Surely one of the frontrunners for this year’s coveted Berlinale Golden Bear award, Kim Nguyen’s War Witch (Rebelle, 2012) is a harrowing exploration of life as one of Africa’s child soldiers, following Komona (Rachel Mwanza), a young girl who is kidnapped from her village by a group of rebel fighters. Forced to gun down members of the government army, Komona takes solace in fellow soldier Magicien (Serge Kanyinda), a young albino who later becomes her boyfriend, escaping their unit in order to start a new life together.
Set in an unnamed sub-Saharan Africa (perfectly substituting for a number of current real-world nations, with the Congo used as authentic locations), War Witch makes no apologies for its ‘tough watch’ status, yet the film’s most horrific sequences (executions, instances of rape etc) are implied rather than graphically depicted. Instead of a gawdy, sensationalist bloodbath or glossy Hollywood presentation of child soldiering (look no further than Edward Swick’s Blood Diamond ), Nguyen’s latest is a delicately shot, carefully structured piece that evokes a genuine emotive response from its audience, rather than a robotic spasm of repulsion.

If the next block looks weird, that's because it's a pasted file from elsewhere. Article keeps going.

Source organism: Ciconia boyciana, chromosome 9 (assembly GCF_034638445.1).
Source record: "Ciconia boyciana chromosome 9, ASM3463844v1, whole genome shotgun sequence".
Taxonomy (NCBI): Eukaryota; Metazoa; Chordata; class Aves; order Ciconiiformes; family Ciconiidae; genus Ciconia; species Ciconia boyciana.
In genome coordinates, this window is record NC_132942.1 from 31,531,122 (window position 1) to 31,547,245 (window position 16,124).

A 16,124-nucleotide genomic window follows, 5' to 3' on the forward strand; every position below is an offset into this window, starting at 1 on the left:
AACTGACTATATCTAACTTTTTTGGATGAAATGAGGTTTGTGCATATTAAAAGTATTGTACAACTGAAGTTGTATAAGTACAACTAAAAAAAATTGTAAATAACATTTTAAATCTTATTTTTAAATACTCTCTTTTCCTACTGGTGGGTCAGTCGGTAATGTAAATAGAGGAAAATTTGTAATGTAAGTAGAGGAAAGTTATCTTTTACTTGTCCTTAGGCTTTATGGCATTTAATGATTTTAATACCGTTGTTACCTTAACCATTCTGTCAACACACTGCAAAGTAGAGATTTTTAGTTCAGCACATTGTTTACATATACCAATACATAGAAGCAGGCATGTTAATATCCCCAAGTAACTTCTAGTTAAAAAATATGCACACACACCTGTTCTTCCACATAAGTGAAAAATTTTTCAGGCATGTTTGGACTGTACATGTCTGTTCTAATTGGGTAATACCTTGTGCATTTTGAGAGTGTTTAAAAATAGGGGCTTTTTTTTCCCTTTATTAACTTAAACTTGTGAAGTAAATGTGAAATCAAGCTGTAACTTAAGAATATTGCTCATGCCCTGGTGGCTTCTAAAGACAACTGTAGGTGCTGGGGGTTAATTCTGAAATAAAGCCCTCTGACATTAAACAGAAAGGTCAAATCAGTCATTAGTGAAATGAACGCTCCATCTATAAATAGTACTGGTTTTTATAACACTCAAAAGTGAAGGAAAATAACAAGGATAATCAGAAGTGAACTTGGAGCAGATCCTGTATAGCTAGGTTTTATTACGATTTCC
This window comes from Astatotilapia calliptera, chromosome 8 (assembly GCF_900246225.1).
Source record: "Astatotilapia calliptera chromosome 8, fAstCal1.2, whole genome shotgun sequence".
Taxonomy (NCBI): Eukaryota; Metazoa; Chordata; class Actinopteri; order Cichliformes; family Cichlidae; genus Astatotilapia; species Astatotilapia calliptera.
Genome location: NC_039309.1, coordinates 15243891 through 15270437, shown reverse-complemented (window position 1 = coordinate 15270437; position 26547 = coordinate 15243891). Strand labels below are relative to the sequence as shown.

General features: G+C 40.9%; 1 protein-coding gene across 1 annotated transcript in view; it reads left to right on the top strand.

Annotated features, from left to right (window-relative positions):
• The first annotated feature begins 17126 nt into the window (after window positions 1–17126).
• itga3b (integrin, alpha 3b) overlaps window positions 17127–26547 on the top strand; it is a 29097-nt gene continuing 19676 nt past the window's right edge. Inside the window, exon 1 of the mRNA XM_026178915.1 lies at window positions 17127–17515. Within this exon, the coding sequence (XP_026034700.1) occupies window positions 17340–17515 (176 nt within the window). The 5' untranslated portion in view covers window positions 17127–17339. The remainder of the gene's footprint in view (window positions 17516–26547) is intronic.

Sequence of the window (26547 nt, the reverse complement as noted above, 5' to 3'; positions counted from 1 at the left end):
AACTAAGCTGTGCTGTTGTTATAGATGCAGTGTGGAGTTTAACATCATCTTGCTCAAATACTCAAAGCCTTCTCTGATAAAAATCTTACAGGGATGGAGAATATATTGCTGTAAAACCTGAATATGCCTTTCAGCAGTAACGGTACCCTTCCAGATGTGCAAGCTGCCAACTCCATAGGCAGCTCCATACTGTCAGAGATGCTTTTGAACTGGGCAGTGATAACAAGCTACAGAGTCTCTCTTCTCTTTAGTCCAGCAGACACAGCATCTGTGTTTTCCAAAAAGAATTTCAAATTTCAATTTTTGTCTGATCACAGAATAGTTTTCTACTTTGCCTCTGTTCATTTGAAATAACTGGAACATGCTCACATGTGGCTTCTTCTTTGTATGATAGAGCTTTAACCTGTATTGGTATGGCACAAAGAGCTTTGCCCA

A huge amount of credit should go to Nguyen and also his predominately young, semi-professional cast, who completely encapsulate their well-drawn characters and add a much-needed dose of humanity to what could have been – in less proficient hands – a depressing slice of miserablist stereotyping.
A significant part of the film is dedicated to Komona and Magicien’s sweet-natured courtship, with our young female protagonist challenging her guardian to acquire a rare white cockerel in order to seal her hand in marriage. These tender moments are among some of the finest in the film, and importantly gives Western audiences a chance to see another side of African culture aside from civil war and mass genocide.
Golden Bear aside, War Witch will undoubtedly be remembered as one of Berlinale 2012’s finest features, a sometimes gruelling, often heart-wrenching drama about a young girl’s formative years, whilst consequently wrestling with some of the most difficult circumstances imaginable. With the help of Nguyen and a number of other hugely talented filmmakers, Africa has truly made its presence felt on the cinematic landscape as one of the emerging powers in film.
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